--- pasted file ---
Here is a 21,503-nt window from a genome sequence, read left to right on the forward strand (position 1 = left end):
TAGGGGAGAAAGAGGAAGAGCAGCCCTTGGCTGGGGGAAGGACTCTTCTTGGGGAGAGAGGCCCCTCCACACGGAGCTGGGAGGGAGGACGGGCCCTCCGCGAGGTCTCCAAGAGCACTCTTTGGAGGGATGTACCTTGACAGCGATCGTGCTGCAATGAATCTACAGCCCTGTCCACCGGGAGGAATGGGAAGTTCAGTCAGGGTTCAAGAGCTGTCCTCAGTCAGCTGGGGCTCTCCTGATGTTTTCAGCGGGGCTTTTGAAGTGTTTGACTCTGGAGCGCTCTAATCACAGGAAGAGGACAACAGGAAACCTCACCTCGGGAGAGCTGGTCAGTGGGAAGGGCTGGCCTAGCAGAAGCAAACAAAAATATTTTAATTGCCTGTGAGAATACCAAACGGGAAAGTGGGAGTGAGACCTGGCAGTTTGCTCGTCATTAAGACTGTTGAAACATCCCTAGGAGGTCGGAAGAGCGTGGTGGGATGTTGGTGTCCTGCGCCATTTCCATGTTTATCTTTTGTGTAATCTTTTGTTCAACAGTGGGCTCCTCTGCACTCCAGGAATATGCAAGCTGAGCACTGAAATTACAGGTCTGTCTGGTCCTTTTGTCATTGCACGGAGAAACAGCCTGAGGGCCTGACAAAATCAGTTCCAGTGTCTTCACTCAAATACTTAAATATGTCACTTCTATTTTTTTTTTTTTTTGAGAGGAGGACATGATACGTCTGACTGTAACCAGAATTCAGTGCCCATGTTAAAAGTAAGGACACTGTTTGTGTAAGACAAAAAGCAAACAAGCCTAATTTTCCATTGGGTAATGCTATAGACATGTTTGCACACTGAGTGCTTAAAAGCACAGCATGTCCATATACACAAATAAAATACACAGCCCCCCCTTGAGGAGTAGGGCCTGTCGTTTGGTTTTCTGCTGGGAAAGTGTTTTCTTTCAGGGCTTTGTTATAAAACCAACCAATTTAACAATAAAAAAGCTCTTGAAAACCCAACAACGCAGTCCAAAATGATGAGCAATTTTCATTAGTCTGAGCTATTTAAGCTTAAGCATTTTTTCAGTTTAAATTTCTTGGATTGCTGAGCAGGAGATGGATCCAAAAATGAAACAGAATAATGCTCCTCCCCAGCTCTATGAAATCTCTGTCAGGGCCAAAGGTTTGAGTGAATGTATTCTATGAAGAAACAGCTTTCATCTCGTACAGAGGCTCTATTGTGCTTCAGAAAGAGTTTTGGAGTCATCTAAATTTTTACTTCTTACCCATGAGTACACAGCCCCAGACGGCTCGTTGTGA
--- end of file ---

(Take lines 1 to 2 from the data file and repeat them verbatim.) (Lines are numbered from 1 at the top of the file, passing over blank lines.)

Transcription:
Here is a 21,503-nt window from a genome sequence, read left to right on the forward strand (position 1 = left end):
TAGGGGAGAAAGAGGAAGAGCAGCCCTTGGCTGGGGGAAGGACTCTTCTTGGGGAGAGAGGCCCCTCCACACGGAGCTGGGAGGGAGGACGGGCCCTCCGCGAGGTCTCCAAGAGCACTCTTTGGAGGGATGTACCTTGACAGCGATCGTGCTGCAATGAATCTACAGCCCTGTCCACCGGGAGGAATGGGAAGTTCAGTCAGGGTTCAAGAGCTGTCCTCAGTCAGCTGGGGCTCTCCTGATGTTTTCAGCGGGGCTTTTGAAGTGTTTGACTCTGGAGCGCTCTAATCACAGGAAGAGGACAACAGGAAACCTCACCTCGGGAGAGCTGGTCAGTGGGAAGGGCTGGCCTAGCAGAAGCAAACAAAAATATTTTAATTGCCTGTGAGAATACCAAACGGGAAAGTGGGAGTGAGACCTGGCAGTTTGCTCGTCATTAAGACTGTTGAAACATCCCTAGGAGGTCGGAAGAGCGTGGTGGGATGTTGGTGTCCTGCGCCATTTCCATGTTTATCTTTTGTGTAATCTTTTGTTCAACAGTGGGCTCCTCTGCACTCCAGGAATATGCAAGCTGAGCACTGAAATTACAGGTCTGTCTGGTCCTTTTGTCATTGCACGGAGAAACAGCCTGAGGGCCTGACAAAATCAGTTCCAGTGTCTTCACTCAAATACTTAAATATGTCACTTCTATTTTTTTTTTTTTTTGAGAGGAGGACATGATACGTCTGACTGTAACCAGAATTCAGTGCCCATGTTAAAAGTAAGGACACTGTTTGTGTAAGACAAAAAGCAAACAAGCCTAATTTTCCATTGGGTAATGCTATAGACATGTTTGCACACTGAGTGCTTAAAAGCACAGCATGTCCATATACACAAATAAAATACACAGCCCCCCCTTGAGGAGTAGGGCCTGTCGTTTGGTTTTCTGCTGGGAAAGTGTTTTCTTTCAGGGCTTTGTTATAAAACCAACCAATTTAACAATAAAAAAGCTCTTGAAAACCCAACAACGCAGTCCAAAATGATGAGCAATTTTCATTAGTCTGAGCTATTTAAGCTTAAGCATTTTTTCAGTTTAAATTTCTTGGATTGCTGAGCAGGAGATGGATCCAAAAATGAAACAGAATAATGCTCCTCCCCAGCTCTATGAAATCTCTGTCAGGGCCAAAGGTTTGAGTGAATGTATTCTATGAAGAAACAGCTTTCATCTCGTACAGAGGCTCTATTGTGCTTCAGAAAGAGTTTTGGAGTCATCTAAATTTTTACTTCTTACCCATGAGTACACAGCCCCAGACGGCTCGTTGTGA